Annie's Mailbox - 7.30.12
Posted: Monday, July 30, 2012 8:00 pm
By: By Kathy Mitchell & Marcy Sugar
The Messenger 07.30.12
Dear Annie: My husband spends too much time on the Internet and then gets upset when I say so. Several months ago, I caught him talking to a woman online, and I’m worried it’s happening again. In spite of my suspicions, however, when I’ve checked his activity, I see nothing. (I realize he could be deleting things.)
Last night, we went out for dinner, and we weren’t in the door five minutes before he was standing in the bedroom with his tablet in his hands checking his email. When I tell him I’d like him to spend more time with me instead of his computer, he gets angry. What can I do? — My Husband Doesn’t Listen to Me
Dear Listen to Me: Are you objecting because your husband is addicted to his computer or because you think he is using it to cheat? Our concern is that he becomes angry when you broach the subject. This defensiveness is a way to protect his behavior. If you simply want more of his attention, first determine whether you are being too clingy, and then find effective ways to distract him. However, if you simply don’t trust him, that is a more serious issue, and we recommend counseling — with or without him.
Dear Annie: I used to have a lot of friends, and then I went through a major depression. I tried not to lean on them too much, but I did need to talk. I was universally abandoned. I was no longer fun. I was too frightened and depressed to go out. I couldn’t listen endlessly to their problems anymore. I wanted them to listen to mine. But I was careful not to suck the life out of them. In fact, some friends never knew I was depressed.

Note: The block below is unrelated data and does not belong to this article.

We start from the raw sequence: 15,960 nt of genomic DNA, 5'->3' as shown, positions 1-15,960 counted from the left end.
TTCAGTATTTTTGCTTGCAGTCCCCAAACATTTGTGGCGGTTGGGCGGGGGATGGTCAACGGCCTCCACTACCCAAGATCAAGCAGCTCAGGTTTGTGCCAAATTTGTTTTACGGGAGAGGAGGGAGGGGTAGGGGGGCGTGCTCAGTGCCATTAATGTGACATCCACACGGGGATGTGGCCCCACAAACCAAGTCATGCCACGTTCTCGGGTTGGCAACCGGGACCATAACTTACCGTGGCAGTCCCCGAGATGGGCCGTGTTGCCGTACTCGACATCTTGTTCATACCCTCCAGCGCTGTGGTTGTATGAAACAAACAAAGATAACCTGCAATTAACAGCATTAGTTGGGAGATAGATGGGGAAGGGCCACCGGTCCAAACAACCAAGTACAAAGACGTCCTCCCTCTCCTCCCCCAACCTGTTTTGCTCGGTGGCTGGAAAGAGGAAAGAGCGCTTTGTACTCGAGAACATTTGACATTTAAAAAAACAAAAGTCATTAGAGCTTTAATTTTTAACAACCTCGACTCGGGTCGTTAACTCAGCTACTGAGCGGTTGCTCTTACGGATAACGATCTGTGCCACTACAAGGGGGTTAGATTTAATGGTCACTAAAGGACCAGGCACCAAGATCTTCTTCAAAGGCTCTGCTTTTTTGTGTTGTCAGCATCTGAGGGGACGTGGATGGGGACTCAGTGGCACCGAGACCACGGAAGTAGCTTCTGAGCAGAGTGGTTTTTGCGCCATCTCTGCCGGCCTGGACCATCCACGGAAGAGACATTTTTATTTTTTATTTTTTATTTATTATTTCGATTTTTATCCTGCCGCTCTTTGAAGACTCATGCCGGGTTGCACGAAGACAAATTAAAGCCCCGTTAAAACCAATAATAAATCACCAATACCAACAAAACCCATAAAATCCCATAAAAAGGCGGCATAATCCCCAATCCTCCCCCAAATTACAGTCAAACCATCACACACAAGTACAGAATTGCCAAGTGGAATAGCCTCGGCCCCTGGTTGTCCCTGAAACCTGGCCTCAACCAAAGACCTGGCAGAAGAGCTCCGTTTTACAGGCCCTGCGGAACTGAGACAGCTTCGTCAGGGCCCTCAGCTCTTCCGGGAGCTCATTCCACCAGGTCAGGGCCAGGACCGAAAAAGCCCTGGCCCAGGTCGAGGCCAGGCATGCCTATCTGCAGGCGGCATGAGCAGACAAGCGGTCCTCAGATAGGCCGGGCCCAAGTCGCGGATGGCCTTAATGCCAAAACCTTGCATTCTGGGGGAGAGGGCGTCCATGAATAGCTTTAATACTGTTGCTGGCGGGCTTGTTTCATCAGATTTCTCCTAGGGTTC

So, here I am with 350 Facebook friends from high school, college, work and church. Yet none of them calls. I saw these same people through multiple calamities. They will respond if I contact them, but that’s it. They are happy to like my Facebook status or comment on a photo, but no one invites me anywhere.
When I was at rock bottom, I often contemplated suicide. I sought help and got medication and counseling and am better. I’m sure if I died, these same people would show up at my funeral and say wonderful things about me.
If anyone sees themselves in this, please check out your roster of friends and show some friendliness. I sure could use some. — Lost in the City
Dear Lost: We suspect that when you went through an extended period of staying home, your friends developed the habit of enjoying themselves without you. You’ve made great steps in recovery, but might not be high on their list of social contacts. And please remember that 350 Facebook “friends” do not equal one or two real-life supportive friends.
You will need to make the next several moves, inviting people to go out to dinner, a movie, an art exhibit, a fashion show, whatever appeals to you. Once they remember how much they enjoy your company, things will improve. And if these friends continue to be distant, it’s time to find some new ones.
Dear Annie: I’d like to weigh in about having flowers at funerals. My mother was adamant on this subject. She always told me that if I couldn’t bring her flowers when was alive, she sure didn’t want them when she was dead. So my brother and I gave her flowers whenever we could.
At her funeral, we had a single red rose on her casket. It was her favorite flower. I’m sure the people attending the service thought we were being cheap, but I felt we kept to her wishes. I’m sorry about the florist’s loss of income, but my mother’s preferences were much more important. — Chattaroy, Wash.
Annie’s Mailbox is written by Kathy Mitchell and Marcy Sugar, longtime editors of the Ann Landers column.
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Annie's Mailbox, Dear Annie